Attendance, for example, is a perennial problem in almost all legislatures in Pakistan. Although the average attendance recorded and reported for each sitting of the National Assembly is over 60pc, the Assembly is found lacking in quorum almost on a daily basis, which indicates that the actual attendance in the House was less than 25pc when the quorum was pointed out.
Attendance proved to be the key issue for the opposition even on the day the State Bank law was carried in the Senate. Although overall attendance was a healthy 86pc, 12 senators including eight of them belonging to the opposition were absent on the day the crucial bill was tabled in the Upper House. Most shocking was the absence of the leader of the opposition who happened to be out of Islamabad attending a funeral of a party colleague.
Attendance, especially during voting on a key piece of legislation, occasionally poses a challenge even in developed democracies. Party leaders usually manage the floor on such occasions by being physically present and visible in the House. The institution of the whip within each parliamentary party is another important factor to ensure that party legislators are present and voting according to the party guidelines. In the absence of the leader of the opposition, the role of the whip becomes even more critical. In this whole drama of voting on the State Bank bill, no mention was made in the media of a whip trying to marshal party legislators. It seems most of the parties, especially the PPP, do not even have a functional whip.
Voting on the bill on Jan 28 was not entirely unexpected. It is true that the Senate secretariat released the order of the day (agenda) late in the night and it might have prevented some senators from travelling from outside Islamabad to reach in time for the vote but it is legitimate to question the absence of so many opposition senators especially the leader of the opposition from Islamabad when it was expected that the government could table the bill in the Senate any time after it was passed by the National Assembly on Jan 13. The urgency on the part of the government to table and get the bill passed was obvious in view of the impending IMF board meeting before which the government had committed to have the law in place.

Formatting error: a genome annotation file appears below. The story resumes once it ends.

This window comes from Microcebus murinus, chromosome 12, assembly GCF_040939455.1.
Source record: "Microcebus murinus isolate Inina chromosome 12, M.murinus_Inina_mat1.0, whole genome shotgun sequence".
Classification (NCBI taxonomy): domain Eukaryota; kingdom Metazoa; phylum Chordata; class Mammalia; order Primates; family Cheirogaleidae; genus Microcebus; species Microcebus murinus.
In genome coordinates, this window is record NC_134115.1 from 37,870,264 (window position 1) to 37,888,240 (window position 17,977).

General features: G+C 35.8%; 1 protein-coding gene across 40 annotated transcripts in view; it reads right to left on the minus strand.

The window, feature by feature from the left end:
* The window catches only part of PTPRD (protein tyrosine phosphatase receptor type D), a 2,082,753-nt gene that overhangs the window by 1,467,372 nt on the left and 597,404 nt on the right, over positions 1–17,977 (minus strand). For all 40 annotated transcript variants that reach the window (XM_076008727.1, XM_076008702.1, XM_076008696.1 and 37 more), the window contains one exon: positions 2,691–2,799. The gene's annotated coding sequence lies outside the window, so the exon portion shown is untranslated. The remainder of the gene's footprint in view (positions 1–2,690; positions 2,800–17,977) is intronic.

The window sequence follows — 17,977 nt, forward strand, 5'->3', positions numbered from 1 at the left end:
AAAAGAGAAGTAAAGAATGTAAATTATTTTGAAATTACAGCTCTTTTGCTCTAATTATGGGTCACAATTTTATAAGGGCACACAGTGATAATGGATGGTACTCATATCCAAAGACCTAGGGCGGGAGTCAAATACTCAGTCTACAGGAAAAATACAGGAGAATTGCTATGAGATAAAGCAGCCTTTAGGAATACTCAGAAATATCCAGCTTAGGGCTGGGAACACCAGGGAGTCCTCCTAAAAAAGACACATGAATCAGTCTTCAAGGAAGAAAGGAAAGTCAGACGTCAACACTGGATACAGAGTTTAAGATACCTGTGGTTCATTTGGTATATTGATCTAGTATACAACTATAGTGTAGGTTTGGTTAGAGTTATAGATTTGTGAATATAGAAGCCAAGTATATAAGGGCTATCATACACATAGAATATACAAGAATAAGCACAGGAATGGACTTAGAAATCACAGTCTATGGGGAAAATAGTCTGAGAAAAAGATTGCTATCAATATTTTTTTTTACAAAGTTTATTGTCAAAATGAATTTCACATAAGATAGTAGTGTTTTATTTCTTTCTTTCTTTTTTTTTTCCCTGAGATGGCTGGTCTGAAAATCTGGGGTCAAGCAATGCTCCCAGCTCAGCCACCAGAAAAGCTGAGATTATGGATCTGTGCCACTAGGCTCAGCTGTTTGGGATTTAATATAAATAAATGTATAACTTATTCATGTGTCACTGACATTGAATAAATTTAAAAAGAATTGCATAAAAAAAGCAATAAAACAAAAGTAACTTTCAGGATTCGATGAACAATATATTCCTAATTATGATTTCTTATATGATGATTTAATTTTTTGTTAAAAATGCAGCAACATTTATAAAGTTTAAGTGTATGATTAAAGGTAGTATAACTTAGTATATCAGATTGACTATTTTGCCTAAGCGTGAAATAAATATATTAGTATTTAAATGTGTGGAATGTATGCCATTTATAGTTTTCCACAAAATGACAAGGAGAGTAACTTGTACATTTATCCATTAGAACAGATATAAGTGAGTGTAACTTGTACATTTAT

Perhaps the most embarrassing episode of the entire drama that day was the sudden disappearance of an opposition senator right before the voting on the bill. Earlier, both the treasury and the opposition had secured 43 votes each and the Senate chairman had used his casting vote in favour of the treasury to allow the finance minister to table the bill. This had made it abundantly clear that every single vote was critical. Despite this, the disappearance of an opposition senator at the time of voting on the passage of the bill was an extremely irresponsible act and needs to be called out. Consequently, the final tally on the bill was 43 in favour versus 42 against.
Is it too much to expect from our political parties, especially the ones in the opposition, to focus on their performance within the legislatures?
The writer is president of the Pakistan Institute of Legislative Development And Transparency.
Published in Dawn, February 3rd, 2022